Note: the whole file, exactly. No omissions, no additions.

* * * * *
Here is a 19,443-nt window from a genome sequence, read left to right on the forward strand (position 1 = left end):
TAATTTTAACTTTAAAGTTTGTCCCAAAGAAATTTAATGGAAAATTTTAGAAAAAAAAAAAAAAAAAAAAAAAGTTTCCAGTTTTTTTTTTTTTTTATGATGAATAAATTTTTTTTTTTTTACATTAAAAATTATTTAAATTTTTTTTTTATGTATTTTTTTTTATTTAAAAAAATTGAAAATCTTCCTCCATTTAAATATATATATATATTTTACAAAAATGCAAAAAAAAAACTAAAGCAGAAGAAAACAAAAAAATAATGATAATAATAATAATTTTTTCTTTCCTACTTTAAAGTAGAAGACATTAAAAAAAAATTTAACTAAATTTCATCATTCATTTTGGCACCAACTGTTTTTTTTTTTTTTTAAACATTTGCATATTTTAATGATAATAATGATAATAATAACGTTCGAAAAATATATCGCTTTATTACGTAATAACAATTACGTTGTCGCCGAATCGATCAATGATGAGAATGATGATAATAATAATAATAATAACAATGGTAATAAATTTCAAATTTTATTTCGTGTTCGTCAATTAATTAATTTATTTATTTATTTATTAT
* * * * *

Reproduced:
Here is a 19,443-nt window from a genome sequence, read left to right on the forward strand (position 1 = left end):
TAATTTTAACTTTAAAGTTTGTCCCAAAGAAATTTAATGGAAAATTTTAGAAAAAAAAAAAAAAAAAAAAAAAGTTTCCAGTTTTTTTTTTTTTTTATGATGAATAAATTTTTTTTTTTTTACATTAAAAATTATTTAAATTTTTTTTTTATGTATTTTTTTTTATTTAAAAAAATTGAAAATCTTCCTCCATTTAAATATATATATATATTTTACAAAAATGCAAAAAAAAAACTAAAGCAGAAGAAAACAAAAAAATAATGATAATAATAATAATTTTTTCTTTCCTACTTTAAAGTAGAAGACATTAAAAAAAAATTTAACTAAATTTCATCATTCATTTTGGCACCAACTGTTTTTTTTTTTTTTTAAACATTTGCATATTTTAATGATAATAATGATAATAATAACGTTCGAAAAATATATCGCTTTATTACGTAATAACAATTACGTTGTCGCCGAATCGATCAATGATGAGAATGATGATAATAATAATAATAATAACAATGGTAATAAATTTCAAATTTTATTTCGTGTTCGTCAATTAATTAATTTATTTATTTATTTATTAT